City map of Pella. Photograph: KW.
Ancient Pella must have had an enormous size. Only a tiny area is excavated the Greek administration of antiquities presumably has something really big in mind with. The pavilions erected for the museum educational service and the sale of souvenirs are almost bigger than the archaeological site. It is a pity that the number of visitors doesn’t keep up (yet) with that. We were the only ones on the area.
The ruins of Pella. Photograph: KW.
To be honest, we didn’t really enjoy our stay. It was simply too hot. The ruins were impressive but not incomparable. It is easy to become arrogant when traveling through Greece for four weeks and seeing many spectacular things. In short, after an explanatory walk we went on the run. After all, we had a long drive ahead!
Thermopylae of course derives from thermos, warm, and pyle, gate. Photograph: KW.
Did you ever wonder about the origin of the word Thermopylae? Thermos means warm (just think of the thermos jug) and pyle means gate since the Greeks considered the smelly sulfur springs emanating here the entrance to Hades.
Taking a bath in the sulfur springs has a positive effect on rheumatism. Photograph: KW.
Today, they are the real attraction and hugely popular with the local inhabitants. Over the course of half an hour, when we had a break, again and again – prime-aged, as it were – men came here to shower their painful limbs with the bubbly water. In order to do so, they had to manage a rather dangerous course over an unsteady lattice and an unsecured rock which they did, demonstrating elegance and experience.
Monument reminding of the Battle of Thermopylae. Photograph: KW.
Only a few crazy people like us stop at the modern monument 300 Spartans living abroad had erected in 1955 in honor of Leonidas. Today, it is situated off the street because the recently built railway to Athens has marginalized the old ordinary road, much to the benefit of the idyll of the place.
Site plan of Themopylae at the time the famous battle took place. Photograph: KW.
The date was 480 B. C. when a Greek army, led by the Spartans, confronted the Persian invaders under Xerxes. The Greeks managed to hold their ground for two days before a traitor showed the Persians the mule track over the mountains enabling them to evade the Greek position. While the main force withdrew to resume the fight later, 300 Spartiates and 700 Thespians and Thebans covered their retreat. In contrast to the Thebans who surrendered, the Spartiates and Thebans fight till death. For Sparta, this sacrifice paid off. Thanks to it, its warriors gained immortal glory of always holding their ground.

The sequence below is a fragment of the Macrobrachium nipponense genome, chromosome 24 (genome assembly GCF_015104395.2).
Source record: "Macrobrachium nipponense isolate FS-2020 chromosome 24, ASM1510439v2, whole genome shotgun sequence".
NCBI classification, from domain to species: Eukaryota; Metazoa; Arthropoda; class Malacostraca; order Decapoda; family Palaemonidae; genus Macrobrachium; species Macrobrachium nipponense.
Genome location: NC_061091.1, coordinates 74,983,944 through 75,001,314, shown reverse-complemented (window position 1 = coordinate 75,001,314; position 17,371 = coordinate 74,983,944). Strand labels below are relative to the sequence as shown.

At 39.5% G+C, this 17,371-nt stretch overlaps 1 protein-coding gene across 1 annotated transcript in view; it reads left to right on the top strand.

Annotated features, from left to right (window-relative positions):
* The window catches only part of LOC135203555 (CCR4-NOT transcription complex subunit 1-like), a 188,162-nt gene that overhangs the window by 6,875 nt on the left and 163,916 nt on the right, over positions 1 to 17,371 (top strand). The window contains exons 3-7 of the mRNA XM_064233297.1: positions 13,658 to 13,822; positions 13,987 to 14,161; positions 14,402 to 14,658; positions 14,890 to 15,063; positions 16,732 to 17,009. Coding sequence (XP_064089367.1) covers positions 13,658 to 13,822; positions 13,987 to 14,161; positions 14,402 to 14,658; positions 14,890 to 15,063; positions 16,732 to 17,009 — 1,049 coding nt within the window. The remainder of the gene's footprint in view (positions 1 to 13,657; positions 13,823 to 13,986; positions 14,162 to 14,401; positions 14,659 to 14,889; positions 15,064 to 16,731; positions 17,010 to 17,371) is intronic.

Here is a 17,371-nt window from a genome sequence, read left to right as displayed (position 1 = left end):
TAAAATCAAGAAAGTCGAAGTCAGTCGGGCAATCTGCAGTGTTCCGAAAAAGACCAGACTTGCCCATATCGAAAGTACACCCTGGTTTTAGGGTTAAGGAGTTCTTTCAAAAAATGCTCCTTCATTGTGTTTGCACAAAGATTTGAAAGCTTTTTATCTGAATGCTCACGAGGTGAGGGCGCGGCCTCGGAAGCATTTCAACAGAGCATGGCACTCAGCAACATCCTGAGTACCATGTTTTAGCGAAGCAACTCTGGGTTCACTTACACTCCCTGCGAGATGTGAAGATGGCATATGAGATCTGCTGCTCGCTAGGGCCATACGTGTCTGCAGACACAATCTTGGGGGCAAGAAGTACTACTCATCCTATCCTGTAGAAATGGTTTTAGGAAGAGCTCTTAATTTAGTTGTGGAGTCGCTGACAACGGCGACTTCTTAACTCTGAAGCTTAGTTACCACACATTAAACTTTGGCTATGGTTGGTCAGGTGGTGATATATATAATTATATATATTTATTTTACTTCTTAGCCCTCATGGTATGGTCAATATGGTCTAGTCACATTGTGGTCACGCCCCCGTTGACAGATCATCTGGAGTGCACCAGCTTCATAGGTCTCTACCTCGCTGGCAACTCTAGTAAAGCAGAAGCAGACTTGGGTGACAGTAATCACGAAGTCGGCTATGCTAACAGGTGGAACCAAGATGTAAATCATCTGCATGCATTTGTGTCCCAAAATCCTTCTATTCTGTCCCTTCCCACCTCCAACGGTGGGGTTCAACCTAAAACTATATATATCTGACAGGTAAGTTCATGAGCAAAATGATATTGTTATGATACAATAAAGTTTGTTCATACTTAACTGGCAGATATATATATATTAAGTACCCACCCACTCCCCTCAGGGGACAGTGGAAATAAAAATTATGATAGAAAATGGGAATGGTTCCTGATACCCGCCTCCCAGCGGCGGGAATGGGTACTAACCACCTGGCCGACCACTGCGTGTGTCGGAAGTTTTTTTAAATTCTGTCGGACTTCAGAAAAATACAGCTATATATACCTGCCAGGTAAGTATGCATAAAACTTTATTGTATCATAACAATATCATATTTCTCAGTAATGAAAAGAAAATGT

Leonidas. His statue decorated the modern monument. Photograph: KW.
Due to its special location, Thermopylae became the scene of numerous battles. In 279 B. C., Kallipos fought the Galatians here – without success, though; they were to loot the sanctuary of Delphi later. In 191, the Romans defeated Antiochos III, and the Visigoths under Alaric met no considerable resistance when they passed Thermopylae in 395.
Monument for a very different battle. Photograph: KW.
A second monument – unfortunately, its inscription is in Greek only – is devoted to the Battle of Thermopylae of April 24-25, 1941. The Allied Forced had to withdraw from Greece while the Germans advanced from Northern Greece to the South. Australians and New Zealanders managed to hold Thermopylae for one day enabling the British headquarters to evacuate its troops in time. Unfortunately, the dignity of both memorial sites is impaired by a huge power pole towering over the monuments.
Wanderer, if you come to Sparta. Photograph: KW.
How moody, in contrast, is the slab placed that shows the well-known inscription: “Wanderer, if you come to Sparta, report thither that you have seen me lying here, as the law commanded.” Incidentally, we had spilled blood either. The thorns of the wild oak twig were pretty sharp.
Cicada. Photograph: KW.
The hill is quite deserted where Leonidas last haven presumably was situated. Only the cicadas sing their song, and the world seems far, far away.
We were honestly tired. First, however, a quarter for the night had to be found. We wanted it to be quiet. After all, we had barely slept the night before. The search went on for hours. Again and again we drove downhill to the beach-resorts to discover only condominiums and villas there but no hotels whatsoever – and on we went. The paths we were forced to drive on hardly deserve to be called streets. Bit by bit, our car held that against us. The cooling was growing louder, and the temperature rose. It started to become very, very uncomfortable. Plus, it was way past eight. When we finally reached a hotel we didn’t give it any consideration but immediately booked a room – a mistake as it turned out during the night.